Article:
- Morale: The most successful bloggers are those who are most passionate about what they do. I think it’s safe to say that medicine is in a period of transition right now and many doctors are working more for less. It’s hard to expect an internist after working a 10-hour day to spend her evening writing a creative post on hypertension.
- Liability: Many doctors cite liability as a roadblock to their public presence. Most of these concerns, however, are unfounded and can be countered with the adherence to some simple guidelines.
How much does concern about reputation affect a doctor’s decision to blog or tweet?
I think that concern over ‘saying something wrong’ plays into the decision of whether or not to participate in online dialog. I do remember when I began blogging having concerns over what my hospital or department chairman would think of me. It’s a reasonable concern. I also see it as a strong force in keeping me safe. Understanding that everyone’s watching forces me to adopt a civil, balanced tone in what I write and say.
I often argue that concern over reputation should actually drive doctors to blog and create digital content. Only you have control over what’s said about you. If you say nothing you’re online reputation is at the mercy of those writing and speaking about you.
Why did you start 33 charts and how do you have time to keep it up?
I began 33 charts in 2009 when doctors began using social media. I saw basic issues and questions begin to emerge and I thought we needed a place for dialog. I talk about the issues that doctors face at the intersection of medicine and technology. I’ve been fortunate to see the site emerge as something of a community surrounding these issues.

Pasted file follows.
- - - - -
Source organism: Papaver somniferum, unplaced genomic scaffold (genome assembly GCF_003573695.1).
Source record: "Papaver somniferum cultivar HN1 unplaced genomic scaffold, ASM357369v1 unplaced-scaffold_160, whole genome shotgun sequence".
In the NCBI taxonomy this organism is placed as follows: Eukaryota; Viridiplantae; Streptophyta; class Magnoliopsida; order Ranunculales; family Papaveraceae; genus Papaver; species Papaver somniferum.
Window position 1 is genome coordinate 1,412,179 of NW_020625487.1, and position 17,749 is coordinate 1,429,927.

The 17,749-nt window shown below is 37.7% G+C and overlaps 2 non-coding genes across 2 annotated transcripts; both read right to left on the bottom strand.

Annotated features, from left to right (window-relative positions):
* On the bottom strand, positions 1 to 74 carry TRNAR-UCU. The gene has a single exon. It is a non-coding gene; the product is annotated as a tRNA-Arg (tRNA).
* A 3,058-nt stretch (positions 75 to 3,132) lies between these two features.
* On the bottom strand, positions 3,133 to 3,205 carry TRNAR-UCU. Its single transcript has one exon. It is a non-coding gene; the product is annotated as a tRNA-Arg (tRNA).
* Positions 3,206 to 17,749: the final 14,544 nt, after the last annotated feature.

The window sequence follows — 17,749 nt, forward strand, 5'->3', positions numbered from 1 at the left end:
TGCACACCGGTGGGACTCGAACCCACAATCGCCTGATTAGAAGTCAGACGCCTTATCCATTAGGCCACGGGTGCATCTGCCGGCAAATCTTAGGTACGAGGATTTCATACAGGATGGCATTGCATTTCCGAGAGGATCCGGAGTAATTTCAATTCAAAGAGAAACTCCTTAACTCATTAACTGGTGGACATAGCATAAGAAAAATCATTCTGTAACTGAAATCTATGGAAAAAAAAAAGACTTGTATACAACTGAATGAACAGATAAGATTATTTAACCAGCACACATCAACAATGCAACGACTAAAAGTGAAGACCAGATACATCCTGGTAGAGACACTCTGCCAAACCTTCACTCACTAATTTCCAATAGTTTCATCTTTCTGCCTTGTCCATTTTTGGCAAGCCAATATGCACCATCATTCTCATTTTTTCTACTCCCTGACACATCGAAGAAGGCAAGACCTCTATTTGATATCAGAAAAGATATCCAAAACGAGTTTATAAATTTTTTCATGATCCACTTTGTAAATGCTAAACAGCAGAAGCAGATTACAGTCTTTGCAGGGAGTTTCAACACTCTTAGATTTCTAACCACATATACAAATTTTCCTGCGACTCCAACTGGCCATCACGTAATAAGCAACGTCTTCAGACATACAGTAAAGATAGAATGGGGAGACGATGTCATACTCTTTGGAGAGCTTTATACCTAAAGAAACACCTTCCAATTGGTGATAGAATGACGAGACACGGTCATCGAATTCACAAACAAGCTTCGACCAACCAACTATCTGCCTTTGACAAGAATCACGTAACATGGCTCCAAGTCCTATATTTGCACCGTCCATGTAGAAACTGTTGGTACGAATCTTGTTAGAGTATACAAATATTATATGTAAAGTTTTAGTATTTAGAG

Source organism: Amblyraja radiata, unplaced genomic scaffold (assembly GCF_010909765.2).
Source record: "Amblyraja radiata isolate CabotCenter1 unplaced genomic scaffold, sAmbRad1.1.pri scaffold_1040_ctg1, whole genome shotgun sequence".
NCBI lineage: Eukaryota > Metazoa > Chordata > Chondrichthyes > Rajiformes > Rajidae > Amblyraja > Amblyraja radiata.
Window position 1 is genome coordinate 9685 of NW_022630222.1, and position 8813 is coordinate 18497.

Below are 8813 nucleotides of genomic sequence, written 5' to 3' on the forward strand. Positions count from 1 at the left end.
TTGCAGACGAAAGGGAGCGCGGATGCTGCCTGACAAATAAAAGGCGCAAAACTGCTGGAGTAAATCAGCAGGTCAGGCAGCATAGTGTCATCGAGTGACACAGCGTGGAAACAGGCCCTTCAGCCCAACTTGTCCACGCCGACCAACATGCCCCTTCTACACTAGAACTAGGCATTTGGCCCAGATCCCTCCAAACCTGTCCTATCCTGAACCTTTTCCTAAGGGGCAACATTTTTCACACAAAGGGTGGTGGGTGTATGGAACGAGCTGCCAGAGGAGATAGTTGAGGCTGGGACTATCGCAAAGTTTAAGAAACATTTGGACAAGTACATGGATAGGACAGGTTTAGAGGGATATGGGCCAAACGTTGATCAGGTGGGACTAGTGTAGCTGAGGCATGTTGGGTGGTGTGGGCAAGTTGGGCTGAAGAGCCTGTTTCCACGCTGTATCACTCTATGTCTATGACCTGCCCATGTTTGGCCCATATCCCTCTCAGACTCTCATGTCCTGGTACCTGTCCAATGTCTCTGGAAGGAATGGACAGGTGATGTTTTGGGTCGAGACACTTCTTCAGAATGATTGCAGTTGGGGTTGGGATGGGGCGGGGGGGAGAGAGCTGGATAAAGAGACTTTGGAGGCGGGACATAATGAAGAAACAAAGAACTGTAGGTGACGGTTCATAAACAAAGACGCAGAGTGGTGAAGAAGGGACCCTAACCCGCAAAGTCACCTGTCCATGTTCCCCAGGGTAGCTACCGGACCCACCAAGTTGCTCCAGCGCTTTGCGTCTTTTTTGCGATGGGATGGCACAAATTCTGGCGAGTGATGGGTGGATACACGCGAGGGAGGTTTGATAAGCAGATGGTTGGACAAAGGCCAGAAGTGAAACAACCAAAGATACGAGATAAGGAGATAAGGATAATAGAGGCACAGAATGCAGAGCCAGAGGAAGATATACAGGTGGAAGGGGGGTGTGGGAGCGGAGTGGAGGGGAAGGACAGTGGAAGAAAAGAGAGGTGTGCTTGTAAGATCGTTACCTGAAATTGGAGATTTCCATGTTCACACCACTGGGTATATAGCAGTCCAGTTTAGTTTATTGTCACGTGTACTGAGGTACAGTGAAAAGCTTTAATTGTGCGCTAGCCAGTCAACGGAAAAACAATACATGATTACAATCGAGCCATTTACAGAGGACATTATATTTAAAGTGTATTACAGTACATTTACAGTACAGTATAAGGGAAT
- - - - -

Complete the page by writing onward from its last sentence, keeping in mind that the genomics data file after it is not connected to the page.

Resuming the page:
Since I don’t sell advertising and the site is just a place for my ‘public thinking,’ I’m not under pressure to create. I try to restrict my posts to issues that I’m really thinking about or struggling with. While I could do more, this approach lends to more genuine writing. My frequency can vary from 1-3 posts per week. I do most of my blog-related work late at night or early in the morning.
At the conference you talked about your most popular blog post – a personal story about a young patient who had died. Why do you think it resonated so much with readers?
This post reflected my experience at the funeral of a child I had cared for from early infancy to the time of his death. After three years of always having an answer for the family, I found myself oddly without words when I needed them most. Normally I don’t write much about my personal reflections on patient care but for some reason I felt compelled to share this experience.
As I mentioned at the conference, the traffic surrounding this post was tremendous. I think that readers love seeing a physician’s personal tensions and conflicts. It reflects our vulnerabilities and it creates a real connection with patients. This is perhaps one of the more difficult types of post to sincerely create but it clearly resonates.
Previously: Bryan Vartabedian: Physicians are public affairs professionals, A guide to the social web for physicians, Report shows rapid adoption of mobile devices driving increase in social media use among doctors and A conversation with 33 Charts’ Bryan Vartabedian about professionalism in social media
Photo by LaMenta3